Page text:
As promised it’s high time I throw more highlights on the manuscript of the forthcoming book, ‘The Muslim Devotees of Lord Krishna’.
The author, Dipankar Deb, I personally know as a youngman of Science, is into something different.
The touch of glibness he displays on a subject as difficult and as potentially controversial is fascinating. The author, in short, brings insight and voluminous knowledge to bear on the subject and the result creditably is a series of fascinating discourses on individuals who turned
bhakts and the emphatic assertion that “the all merciful Lord Krishna is
available to anyone who approaches him”.
This philosophy is actually only a testimony of an inherent strength of Indian national and social life. We often hear among intellectuals and western observers of
But Islam took roots in
and despite contradictions even on the ideological plane as Hinduism is a
conglomeration of beliefs and Islam affirms the preeminence of One God, many
things unite Hindus and Muslims. India
It is therefore, I was not surprised that despite the gory partition of the sub-continent, this year I received first Diwali greetings from across the border – albeit a Muslim friend – in
Now where does Lord Krishna stand in all these?
The proposed book not only talks about Vaishnava poets like Rahim, Salebaga and Nasir Mamud, it tries to argue eloquently that the principle of qualification for Lord Krishna’s love is bhakti, the dedication, and not the birth.
“Anyone irrespective of birth, willing to undergo purification process of regulations, is a natural recipient of the Lord’s mercy,” it says.
|A group of Krishna admirers|
My understanding of Lord Krishna’s essential teaching or the underlining philosophy of Sanatan views, is that becoming ONE with
Krishna the devotees
(Bhakts) unite with a manifestation of the Absolute.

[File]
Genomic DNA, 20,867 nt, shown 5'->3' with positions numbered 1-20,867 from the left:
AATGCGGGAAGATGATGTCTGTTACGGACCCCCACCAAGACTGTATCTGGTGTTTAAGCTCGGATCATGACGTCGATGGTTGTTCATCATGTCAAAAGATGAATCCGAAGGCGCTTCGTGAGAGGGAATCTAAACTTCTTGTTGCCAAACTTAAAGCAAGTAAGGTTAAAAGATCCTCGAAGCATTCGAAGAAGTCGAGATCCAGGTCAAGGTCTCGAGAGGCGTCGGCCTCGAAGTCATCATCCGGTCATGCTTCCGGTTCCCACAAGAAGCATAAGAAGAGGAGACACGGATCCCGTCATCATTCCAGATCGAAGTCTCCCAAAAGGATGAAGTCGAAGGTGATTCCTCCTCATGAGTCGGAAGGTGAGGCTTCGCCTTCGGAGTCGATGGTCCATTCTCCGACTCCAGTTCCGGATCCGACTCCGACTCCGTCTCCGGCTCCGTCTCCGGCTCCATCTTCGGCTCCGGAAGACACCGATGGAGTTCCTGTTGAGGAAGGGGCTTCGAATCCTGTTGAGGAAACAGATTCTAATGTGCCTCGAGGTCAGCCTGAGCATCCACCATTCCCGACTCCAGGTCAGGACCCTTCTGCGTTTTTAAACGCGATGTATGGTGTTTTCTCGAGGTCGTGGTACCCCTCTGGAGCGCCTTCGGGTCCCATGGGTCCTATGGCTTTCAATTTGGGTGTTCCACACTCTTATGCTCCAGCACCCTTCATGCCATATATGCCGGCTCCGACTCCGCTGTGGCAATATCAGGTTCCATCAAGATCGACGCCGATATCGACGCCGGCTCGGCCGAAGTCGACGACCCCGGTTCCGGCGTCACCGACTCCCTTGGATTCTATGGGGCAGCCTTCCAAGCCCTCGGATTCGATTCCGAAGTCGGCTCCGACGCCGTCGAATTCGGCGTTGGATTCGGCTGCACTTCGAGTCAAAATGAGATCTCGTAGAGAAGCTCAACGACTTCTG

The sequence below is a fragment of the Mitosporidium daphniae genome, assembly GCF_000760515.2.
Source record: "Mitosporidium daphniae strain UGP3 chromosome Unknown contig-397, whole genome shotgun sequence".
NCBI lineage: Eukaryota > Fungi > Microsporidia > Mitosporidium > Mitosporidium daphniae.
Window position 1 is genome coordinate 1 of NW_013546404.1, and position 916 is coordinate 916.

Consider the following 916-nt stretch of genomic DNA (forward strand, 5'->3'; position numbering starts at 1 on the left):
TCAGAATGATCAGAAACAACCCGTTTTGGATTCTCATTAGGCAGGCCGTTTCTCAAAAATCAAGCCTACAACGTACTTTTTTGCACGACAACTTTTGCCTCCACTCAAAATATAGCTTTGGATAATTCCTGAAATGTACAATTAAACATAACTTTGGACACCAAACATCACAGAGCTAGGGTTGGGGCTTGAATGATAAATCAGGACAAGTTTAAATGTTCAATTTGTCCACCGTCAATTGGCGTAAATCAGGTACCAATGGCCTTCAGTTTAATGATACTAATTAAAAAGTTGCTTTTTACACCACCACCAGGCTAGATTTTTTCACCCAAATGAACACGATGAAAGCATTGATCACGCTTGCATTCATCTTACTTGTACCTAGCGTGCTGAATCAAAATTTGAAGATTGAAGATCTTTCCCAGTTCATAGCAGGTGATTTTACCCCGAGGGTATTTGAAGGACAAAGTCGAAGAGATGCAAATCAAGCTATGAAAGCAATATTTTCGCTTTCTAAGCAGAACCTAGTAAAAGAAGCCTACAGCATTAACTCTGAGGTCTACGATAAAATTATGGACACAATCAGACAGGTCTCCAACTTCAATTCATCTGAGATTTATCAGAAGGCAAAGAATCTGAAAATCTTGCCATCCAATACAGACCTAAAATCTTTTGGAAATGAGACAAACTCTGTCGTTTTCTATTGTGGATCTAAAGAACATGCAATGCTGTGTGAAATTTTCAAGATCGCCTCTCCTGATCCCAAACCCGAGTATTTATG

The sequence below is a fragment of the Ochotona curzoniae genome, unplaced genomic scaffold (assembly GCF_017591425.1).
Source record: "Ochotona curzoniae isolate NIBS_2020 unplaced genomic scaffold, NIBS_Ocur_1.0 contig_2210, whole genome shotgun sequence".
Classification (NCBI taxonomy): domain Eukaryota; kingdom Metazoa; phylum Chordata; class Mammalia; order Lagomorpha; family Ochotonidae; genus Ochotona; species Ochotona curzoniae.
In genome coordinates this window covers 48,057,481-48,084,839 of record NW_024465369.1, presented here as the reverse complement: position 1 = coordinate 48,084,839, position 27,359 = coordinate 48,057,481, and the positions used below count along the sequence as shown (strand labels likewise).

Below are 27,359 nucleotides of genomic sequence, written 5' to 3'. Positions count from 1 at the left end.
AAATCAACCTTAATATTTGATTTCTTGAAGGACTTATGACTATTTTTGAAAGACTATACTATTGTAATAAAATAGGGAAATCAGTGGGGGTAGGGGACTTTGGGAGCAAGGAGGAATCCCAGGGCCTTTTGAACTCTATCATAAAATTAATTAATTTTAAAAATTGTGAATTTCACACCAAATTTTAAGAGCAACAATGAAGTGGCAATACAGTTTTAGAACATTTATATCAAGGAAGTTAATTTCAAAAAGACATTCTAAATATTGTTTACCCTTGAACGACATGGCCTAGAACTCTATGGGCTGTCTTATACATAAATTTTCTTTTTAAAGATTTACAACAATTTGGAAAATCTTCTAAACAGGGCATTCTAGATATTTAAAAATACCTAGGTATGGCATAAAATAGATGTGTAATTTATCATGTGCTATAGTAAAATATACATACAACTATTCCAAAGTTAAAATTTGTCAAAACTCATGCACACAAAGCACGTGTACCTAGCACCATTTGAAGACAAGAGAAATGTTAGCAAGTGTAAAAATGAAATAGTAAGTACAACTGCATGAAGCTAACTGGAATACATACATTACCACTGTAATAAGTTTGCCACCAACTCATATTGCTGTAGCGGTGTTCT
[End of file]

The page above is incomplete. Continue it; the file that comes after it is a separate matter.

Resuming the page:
In much simpler form, the road to God is through love and if one turns pages on Sufism, one would find undeniably similar theme.
Thus, the powerful words which are extremely useful and I present an extract from the manuscript is: “A fanatic cannot bring one to God but can turn one away”. At the same the author quote Iskcon founder, Srila Prabhupada, and reminds us: “religion without philosophy is fanaticism”.
Having led the readers around the idealistic platform, the manuscript I have in hand, also states that : “….many devotees from Islamic background have recognized the soul’s intrinsic state inIn this context, the preview would also find relevance in the author’s attempted argument that
Krishna Consciousness”. Subsequently, the author makes a very
emphatic remark: “they (the individuals) have become “better Muslims,
re-establishing a bond with the Almighty”.
“The Malwa plateau region in Madhya Pradesh has a rich history of devotional arts and the early influence of Islam can be seen in the Vaisnava arts in this region”.
The book would be thus a history book in part and in a part a collection of diary pages and also a mini-compendium of memories of the author in his interaction with friends and followers of
Krishna. Among other things it
dwells at length on the Muslim devotee poets and readers could find it
interesting that one of the names of Lord Krishna is ‘Uttamasloka’ – meaning
one is praised with the choices poetic words.
Not all Vaisnava poets wrote in pristine Sankrist, he says.
It goes without saying that the book is written honestly and is painstakingly researched. Thus among a few individual Muslims who turned Krishna Bhakts, we have a fascinating tale of Raheh Younis, who grew up in Beirut Lebanon and later turned Krishna Bhakt and also the first Muslim disciple of Prabhupada. Similarly fascinating is the story of Ben Moradi, born in
There are few other tales. Well, I need not flatter anyone and that too on a man’s maiden attempt to pen a book on such a complex subject. However, some patrons of this blog and readers of the future-book might complain about certain lapses. Many could find it difficult to categorize the book in one particular genre. Is a religious book for
followers alone? Is it a mixed bag or is it objective enough which questions
the rationale of over-emphasis on mysticism and oriental philosophy?
Is the book at hand more an ambitious project on talking about non-believers’ transformation as Krishna Bhakts than merely narrating a straight forward story of
Krishna admirers among Muslims? Is the author
with his known Lord Krishna admiring leaning qualified to reflect the richness
of the imagination and also the successful acumen in handling both the plot and
Without dwelling on the merits and demerits of this debate, one can only assert that the limitations and follies of the budding writer certainly do not reduce the merits of the book.